The Ministry is leading a review of drug-driving enforcement, alongside Justice sector agencies, the Ministry of Health and the NZ Transport Agency. The review stems from Government decisions in 2012 around drug-testing technologies and a Safer Journeys Action Plan action, to identify the opportunities to strengthen drug-driving enforcement, at reasonable cost.

The review has focused on collecting data from New Zealand and overseas to estimate the scale of New Zealand’s drug-driving problem, analysis of the current situation and issues, and a cost benefit analysis. We have looked at international enforcement models (particularly Victoria’s random drug screening), how viable the models would be in New Zealand, and whether technology is available to support the approach.

In May 2015, the Ministry held a workshop with a wide range of organisations and individual stakeholders to discuss issues and possible options around strengthening enforcement. This work supported the Ministry to report to the Associate Minister in July 2015.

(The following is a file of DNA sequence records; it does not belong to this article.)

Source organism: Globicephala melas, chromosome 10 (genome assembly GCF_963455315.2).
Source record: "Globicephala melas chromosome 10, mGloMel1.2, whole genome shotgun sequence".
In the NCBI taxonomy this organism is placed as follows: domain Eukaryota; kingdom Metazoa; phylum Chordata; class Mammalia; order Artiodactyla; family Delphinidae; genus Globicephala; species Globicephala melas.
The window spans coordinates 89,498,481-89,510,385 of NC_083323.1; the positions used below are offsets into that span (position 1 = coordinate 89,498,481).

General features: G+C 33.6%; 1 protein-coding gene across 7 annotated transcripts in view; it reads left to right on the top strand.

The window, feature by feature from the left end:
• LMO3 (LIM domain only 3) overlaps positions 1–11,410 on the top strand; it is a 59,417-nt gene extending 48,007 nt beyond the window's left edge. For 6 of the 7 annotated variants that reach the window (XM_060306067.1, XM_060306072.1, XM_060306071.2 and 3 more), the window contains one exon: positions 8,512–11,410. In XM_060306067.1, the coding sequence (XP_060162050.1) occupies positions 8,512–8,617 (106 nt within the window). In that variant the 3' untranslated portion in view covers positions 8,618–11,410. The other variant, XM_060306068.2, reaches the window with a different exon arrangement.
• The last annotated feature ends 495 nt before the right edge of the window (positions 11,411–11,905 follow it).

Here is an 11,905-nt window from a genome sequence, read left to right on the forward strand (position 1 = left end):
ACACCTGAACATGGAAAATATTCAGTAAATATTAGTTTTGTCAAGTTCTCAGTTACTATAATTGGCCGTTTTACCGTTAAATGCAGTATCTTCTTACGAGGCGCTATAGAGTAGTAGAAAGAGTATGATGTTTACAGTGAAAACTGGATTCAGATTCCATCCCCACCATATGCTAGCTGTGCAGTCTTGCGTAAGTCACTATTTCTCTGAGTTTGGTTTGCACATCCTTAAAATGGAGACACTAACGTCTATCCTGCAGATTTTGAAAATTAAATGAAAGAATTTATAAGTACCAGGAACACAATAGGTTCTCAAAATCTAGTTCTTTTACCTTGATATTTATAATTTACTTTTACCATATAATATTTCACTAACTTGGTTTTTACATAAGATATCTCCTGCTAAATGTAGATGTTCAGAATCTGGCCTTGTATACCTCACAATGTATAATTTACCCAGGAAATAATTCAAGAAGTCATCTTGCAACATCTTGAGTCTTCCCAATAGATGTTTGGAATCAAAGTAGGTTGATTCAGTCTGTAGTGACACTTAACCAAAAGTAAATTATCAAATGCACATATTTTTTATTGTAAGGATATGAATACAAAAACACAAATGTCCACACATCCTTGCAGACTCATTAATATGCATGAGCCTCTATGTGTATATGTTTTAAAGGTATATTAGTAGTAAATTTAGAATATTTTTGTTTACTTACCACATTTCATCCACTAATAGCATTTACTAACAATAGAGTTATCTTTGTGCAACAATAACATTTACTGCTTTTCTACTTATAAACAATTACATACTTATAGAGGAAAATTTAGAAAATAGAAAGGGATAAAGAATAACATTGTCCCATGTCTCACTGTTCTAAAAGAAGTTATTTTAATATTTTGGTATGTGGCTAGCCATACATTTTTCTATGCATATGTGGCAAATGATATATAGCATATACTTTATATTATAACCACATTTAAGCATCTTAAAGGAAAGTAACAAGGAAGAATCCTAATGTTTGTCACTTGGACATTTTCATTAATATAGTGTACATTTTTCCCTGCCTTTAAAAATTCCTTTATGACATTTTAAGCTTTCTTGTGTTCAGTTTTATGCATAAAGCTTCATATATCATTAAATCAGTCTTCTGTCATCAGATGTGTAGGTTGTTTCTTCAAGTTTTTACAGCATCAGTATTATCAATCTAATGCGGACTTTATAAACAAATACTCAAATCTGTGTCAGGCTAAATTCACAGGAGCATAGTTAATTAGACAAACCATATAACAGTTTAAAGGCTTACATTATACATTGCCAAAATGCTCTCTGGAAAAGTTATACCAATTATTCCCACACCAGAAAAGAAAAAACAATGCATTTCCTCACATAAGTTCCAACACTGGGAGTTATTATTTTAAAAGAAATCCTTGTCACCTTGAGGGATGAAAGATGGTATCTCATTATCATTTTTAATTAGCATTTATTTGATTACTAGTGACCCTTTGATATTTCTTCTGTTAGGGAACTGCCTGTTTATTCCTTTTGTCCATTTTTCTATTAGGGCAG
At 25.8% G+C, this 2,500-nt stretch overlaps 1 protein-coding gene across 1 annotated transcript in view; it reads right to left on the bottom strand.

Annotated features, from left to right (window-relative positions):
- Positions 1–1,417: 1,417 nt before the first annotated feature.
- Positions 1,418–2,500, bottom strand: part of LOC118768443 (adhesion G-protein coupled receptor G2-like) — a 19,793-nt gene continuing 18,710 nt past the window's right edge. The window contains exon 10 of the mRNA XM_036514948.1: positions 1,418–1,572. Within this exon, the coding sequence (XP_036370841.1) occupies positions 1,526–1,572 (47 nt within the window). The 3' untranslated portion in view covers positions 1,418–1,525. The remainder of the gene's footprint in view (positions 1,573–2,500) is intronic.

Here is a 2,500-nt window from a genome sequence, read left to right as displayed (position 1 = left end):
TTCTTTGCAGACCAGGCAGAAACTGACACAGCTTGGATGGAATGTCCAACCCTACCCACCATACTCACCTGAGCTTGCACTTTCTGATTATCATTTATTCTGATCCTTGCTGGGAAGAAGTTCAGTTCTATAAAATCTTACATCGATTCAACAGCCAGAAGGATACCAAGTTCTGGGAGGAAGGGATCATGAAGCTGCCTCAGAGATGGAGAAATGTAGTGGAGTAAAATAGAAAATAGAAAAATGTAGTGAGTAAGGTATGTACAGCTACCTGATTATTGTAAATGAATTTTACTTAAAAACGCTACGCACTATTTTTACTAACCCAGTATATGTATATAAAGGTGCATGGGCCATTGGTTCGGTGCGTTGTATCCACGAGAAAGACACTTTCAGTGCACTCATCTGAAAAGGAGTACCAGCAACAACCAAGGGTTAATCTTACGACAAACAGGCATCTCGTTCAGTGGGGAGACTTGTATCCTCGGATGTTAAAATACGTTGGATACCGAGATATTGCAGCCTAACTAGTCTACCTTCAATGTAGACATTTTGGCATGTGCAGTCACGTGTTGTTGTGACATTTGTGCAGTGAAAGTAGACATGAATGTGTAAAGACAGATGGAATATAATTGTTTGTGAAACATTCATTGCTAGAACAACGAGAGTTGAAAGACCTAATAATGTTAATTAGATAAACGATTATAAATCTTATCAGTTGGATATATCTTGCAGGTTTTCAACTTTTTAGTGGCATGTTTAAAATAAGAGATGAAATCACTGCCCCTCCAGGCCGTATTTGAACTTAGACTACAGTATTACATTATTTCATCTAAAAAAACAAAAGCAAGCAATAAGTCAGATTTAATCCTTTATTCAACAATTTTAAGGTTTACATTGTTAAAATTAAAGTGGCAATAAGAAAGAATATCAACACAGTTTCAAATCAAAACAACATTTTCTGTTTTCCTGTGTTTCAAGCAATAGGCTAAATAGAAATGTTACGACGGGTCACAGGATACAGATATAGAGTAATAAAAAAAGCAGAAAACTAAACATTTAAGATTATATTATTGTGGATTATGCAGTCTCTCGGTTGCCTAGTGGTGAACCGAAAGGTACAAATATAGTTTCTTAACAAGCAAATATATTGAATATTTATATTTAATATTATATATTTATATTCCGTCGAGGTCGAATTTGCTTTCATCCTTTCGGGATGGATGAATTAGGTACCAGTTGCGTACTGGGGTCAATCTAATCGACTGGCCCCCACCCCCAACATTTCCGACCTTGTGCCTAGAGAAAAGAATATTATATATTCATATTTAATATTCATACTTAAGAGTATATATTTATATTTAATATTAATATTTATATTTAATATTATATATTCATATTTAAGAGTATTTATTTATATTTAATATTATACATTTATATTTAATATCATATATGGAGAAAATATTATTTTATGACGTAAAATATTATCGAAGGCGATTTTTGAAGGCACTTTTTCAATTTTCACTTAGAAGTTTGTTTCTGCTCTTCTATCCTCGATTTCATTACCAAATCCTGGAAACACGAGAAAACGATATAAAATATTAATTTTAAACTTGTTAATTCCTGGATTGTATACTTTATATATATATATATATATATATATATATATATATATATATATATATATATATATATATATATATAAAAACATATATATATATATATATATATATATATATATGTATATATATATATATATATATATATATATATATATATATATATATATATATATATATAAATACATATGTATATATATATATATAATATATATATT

Reducing risks from alcohol and drugs in aviation, maritime and rail

The Ministry prepared and released the Clear Heads discussion paper about reducing the risks of alcohol and drug impairment in the aviation, maritime and rail sectors.

The review responds to a call from the Transport Accident Investigation Commission (TAIC) for significant drug and alcohol regulation in its report on the Carterton hot air balloon crash, in which 11 people lost their lives. The TAIC recommendation covered both commercial and recreational activities.

In May 2015, the Ministry completed its public consultation and considered the submissions on the Clear Heads paper from the recreational boating, maritime, rail and aviation sectors and the public. We are now developing policy proposals for Government consideration later in 2015.

Improving safety for visiting drivers